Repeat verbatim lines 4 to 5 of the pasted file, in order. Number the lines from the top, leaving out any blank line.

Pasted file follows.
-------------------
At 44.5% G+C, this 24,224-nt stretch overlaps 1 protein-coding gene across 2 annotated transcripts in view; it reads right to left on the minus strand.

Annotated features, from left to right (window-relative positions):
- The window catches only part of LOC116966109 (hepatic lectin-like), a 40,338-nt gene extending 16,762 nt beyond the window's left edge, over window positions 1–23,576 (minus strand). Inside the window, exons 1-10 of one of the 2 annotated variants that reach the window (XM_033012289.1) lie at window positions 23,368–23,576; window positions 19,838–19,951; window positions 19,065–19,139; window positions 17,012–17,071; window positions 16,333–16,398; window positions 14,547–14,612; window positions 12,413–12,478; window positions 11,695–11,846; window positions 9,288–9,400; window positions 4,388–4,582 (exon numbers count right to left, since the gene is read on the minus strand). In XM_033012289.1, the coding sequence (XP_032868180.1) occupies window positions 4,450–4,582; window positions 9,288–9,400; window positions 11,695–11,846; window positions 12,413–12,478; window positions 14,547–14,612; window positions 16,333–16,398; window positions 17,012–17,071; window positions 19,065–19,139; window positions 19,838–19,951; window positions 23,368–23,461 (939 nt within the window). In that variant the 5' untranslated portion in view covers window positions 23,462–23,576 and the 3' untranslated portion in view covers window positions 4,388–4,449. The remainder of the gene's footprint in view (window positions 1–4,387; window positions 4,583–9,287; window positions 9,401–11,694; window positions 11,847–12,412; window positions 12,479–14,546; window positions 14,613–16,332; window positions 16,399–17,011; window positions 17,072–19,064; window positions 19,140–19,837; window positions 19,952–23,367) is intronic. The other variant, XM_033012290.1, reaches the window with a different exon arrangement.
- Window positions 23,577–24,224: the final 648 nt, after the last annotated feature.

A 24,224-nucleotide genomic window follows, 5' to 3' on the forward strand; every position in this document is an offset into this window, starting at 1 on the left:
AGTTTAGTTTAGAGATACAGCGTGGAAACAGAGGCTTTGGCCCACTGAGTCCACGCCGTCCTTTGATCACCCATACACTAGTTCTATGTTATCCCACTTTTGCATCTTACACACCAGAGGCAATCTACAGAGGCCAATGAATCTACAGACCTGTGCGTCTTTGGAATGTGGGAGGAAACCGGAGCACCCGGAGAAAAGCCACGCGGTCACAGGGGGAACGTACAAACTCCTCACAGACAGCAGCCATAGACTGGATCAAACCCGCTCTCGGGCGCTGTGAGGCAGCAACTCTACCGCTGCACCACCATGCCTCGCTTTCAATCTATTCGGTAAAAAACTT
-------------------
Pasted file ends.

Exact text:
- Window positions 23,577–24,224: the final 648 nt, after the last annotated feature.

A 24,224-nucleotide genomic window follows, 5' to 3' on the forward strand; every position in this document is an offset into this window, starting at 1 on the left: